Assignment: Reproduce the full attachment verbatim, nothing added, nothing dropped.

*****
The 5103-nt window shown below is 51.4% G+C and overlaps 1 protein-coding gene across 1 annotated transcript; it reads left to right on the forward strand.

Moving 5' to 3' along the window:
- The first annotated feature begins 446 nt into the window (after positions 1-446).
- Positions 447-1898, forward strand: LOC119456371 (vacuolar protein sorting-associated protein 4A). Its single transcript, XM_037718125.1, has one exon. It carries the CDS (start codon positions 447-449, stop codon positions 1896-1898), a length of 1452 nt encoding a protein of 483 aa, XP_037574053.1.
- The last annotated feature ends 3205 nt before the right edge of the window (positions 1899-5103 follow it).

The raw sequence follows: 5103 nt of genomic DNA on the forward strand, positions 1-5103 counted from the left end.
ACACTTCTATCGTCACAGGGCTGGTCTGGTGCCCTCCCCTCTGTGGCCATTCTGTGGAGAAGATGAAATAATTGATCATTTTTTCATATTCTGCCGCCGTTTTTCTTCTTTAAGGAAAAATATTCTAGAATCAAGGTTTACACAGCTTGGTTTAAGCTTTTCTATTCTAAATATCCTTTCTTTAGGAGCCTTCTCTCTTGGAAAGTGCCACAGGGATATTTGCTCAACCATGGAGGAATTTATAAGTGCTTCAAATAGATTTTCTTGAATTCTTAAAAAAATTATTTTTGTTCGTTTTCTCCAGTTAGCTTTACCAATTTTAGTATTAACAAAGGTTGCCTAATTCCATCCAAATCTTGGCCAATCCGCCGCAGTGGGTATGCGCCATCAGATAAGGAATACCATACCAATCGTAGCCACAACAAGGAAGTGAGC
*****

The 5103-nt window shown below is 51.4% G+C and overlaps 1 protein-coding gene across 1 annotated transcript; it reads left to right on the forward strand.

Moving 5' to 3' along the window:
- The first annotated feature begins 446 nt into the window (after positions 1-446).
- Positions 447-1898, forward strand: LOC119456371 (vacuolar protein sorting-associated protein 4A). Its single transcript, XM_037718125.1, has one exon. It carries the CDS (start codon positions 447-449, stop codon positions 1896-1898), a length of 1452 nt encoding a protein of 483 aa, XP_037574053.1.
- The last annotated feature ends 3205 nt before the right edge of the window (positions 1899-5103 follow it).

The raw sequence follows: 5103 nt of genomic DNA on the forward strand, positions 1-5103 counted from the left end.
ACACTTCTATCGTCACAGGGCTGGTCTGGTGCCCTCCCCTCTGTGGCCATTCTGTGGAGAAGATGAAATAATTGATCATTTTTTCATATTCTGCCGCCGTTTTTCTTCTTTAAGGAAAAATATTCTAGAATCAAGGTTTACACAGCTTGGTTTAAGCTTTTCTATTCTAAATATCCTTTCTTTAGGAGCCTTCTCTCTTGGAAAGTGCCACAGGGATATTTGCTCAACCATGGAGGAATTTATAAGTGCTTCAAATAGATTTTCTTGAATTCTTAAAAAAATTATTTTTGTTCGTTTTCTCCAGTTAGCTTTACCAATTTTAGTATTAACAAAGGTTGCCTAATTCCATCCAAATCTTGGCCAATCCGCCGCAGTGGGTATGCGCCATCAGATAAGGAATACCATACCAATCGTAGCCACAACAAGGAAGTGAGC